ERIC Number: ED255332
Record Type: RIE
Publication Date: 1983-Jun
Reference Count: 0
The State of the American Indian Nations: 1983.
National Tribal Chairmen's Association, Inc.
Formed in 1971 to provide advocacy and representation for elected leaders of American Indian tribes that are recognized as eligible for services from the federal government, the National Tribal Chairmen's Association (NTCA) presents its position on five current issues pertaining to American Indians. The first paper is a statement in regard to conditions existing in American Indian communities as a result of the policies initiated by the Reagan Administration. Five position papers follow in regard to the Department of Interior and Bureau of Indian Affairs (BIA), Indian Country gaming issues, health issues, housing programs, and Indian education. Pertaining to education, NTCA is concerned about the eligibility for education trust services, the proposed Minimum Academic Standards for the Basic Education of Indian Children and National Criteria for Dormitory Situations by the BIA, the future of BIA boarding schools, and the restructuring of education programs. Other concerns in education are Johnson O'Malley funds, early childhood education, administration of BIA Higher Education Scholarships, and the Impact Aid Act (P.L. 81-874). (ERB)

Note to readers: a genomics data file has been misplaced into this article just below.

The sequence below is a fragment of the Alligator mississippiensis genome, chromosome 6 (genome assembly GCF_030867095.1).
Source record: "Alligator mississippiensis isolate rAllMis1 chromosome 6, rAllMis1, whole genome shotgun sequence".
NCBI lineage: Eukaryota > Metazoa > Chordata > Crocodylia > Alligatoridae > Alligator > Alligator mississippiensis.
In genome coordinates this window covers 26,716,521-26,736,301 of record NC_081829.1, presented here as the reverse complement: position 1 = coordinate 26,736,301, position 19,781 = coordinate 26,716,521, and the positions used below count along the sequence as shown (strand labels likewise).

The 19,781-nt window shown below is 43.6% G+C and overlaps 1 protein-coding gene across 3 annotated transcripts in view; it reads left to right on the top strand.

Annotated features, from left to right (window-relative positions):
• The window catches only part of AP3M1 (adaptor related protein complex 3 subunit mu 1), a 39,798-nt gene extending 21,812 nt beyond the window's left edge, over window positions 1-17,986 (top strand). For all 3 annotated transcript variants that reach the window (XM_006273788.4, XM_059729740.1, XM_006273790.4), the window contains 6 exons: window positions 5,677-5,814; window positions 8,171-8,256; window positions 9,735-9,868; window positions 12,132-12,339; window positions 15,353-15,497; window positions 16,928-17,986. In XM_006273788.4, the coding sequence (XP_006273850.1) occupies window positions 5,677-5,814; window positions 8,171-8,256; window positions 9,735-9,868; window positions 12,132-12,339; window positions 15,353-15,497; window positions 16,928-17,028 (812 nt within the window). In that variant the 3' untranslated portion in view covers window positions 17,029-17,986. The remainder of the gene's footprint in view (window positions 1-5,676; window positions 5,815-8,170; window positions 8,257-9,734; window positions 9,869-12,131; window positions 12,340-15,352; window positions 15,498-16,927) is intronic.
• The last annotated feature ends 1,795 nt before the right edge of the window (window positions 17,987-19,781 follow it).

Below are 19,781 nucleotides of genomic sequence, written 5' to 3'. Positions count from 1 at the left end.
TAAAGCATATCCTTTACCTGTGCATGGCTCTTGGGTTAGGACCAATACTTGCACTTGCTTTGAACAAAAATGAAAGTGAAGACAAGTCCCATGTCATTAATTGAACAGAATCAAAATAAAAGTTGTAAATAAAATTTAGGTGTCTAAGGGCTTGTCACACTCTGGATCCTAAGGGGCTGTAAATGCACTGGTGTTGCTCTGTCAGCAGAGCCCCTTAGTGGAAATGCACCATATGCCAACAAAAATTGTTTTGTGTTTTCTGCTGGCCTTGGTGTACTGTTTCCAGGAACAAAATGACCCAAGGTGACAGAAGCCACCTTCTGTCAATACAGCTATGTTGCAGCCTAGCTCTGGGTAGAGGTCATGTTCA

Descriptors: Administrative Policy, Advocacy, American Indian Education, American Indians, Economic Development, Elementary Secondary Education, Entrepreneurship, Federal Aid, Federal Indian Relationship, Health Needs, Health Services, Housing Deficiencies, Housing Needs, Tribal Sovereignty, Tribes, Trust Responsibility (Government)
Publication Type: Opinion Papers
Education Level: N/A
Authoring Institution: National Tribal Chairmen's Association, Inc.
Identifiers: Bureau of Indian Affairs; National Tribal Chairmens Association; Reagan Administration; Tribal Government
Note: A Report to President Ronald Reagan, Members of Congress, Partisan Political Parties, Federal Bureaucrats, and Citizens of the United States from the Elected Leadership of the American Indian Tribes.